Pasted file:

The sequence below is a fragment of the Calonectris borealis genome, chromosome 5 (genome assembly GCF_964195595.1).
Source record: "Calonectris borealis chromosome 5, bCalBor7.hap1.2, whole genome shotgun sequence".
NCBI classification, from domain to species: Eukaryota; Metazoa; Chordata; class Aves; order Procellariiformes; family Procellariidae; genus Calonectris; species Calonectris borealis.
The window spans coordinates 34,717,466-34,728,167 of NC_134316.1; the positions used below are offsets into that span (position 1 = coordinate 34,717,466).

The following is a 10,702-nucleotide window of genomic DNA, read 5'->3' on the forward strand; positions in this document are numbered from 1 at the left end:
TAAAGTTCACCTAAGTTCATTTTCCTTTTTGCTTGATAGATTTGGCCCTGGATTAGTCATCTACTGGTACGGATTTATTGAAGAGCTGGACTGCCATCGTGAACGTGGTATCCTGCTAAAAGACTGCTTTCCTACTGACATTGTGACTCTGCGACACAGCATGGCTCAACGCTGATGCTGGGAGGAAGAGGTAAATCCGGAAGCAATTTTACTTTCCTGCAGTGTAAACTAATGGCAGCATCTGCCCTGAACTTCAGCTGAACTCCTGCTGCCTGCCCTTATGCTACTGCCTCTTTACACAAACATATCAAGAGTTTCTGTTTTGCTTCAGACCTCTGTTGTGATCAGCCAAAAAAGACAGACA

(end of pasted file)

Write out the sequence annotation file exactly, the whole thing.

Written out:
The sequence below is a fragment of the Calonectris borealis genome, chromosome 5 (genome assembly GCF_964195595.1).
Source record: "Calonectris borealis chromosome 5, bCalBor7.hap1.2, whole genome shotgun sequence".
NCBI classification, from domain to species: Eukaryota; Metazoa; Chordata; class Aves; order Procellariiformes; family Procellariidae; genus Calonectris; species Calonectris borealis.
The window spans coordinates 34,717,466-34,728,167 of NC_134316.1; the positions used below are offsets into that span (position 1 = coordinate 34,717,466).

The following is a 10,702-nucleotide window of genomic DNA, read 5'->3' on the forward strand; positions in this document are numbered from 1 at the left end:
TAAAGTTCACCTAAGTTCATTTTCCTTTTTGCTTGATAGATTTGGCCCTGGATTAGTCATCTACTGGTACGGATTTATTGAAGAGCTGGACTGCCATCGTGAACGTGGTATCCTGCTAAAAGACTGCTTTCCTACTGACATTGTGACTCTGCGACACAGCATGGCTCAACGCTGATGCTGGGAGGAAGAGGTAAATCCGGAAGCAATTTTACTTTCCTGCAGTGTAAACTAATGGCAGCATCTGCCCTGAACTTCAGCTGAACTCCTGCTGCCTGCCCTTATGCTACTGCCTCTTTACACAAACATATCAAGAGTTTCTGTTTTGCTTCAGACCTCTGTTGTGATCAGCCAAAAAAGACAGACA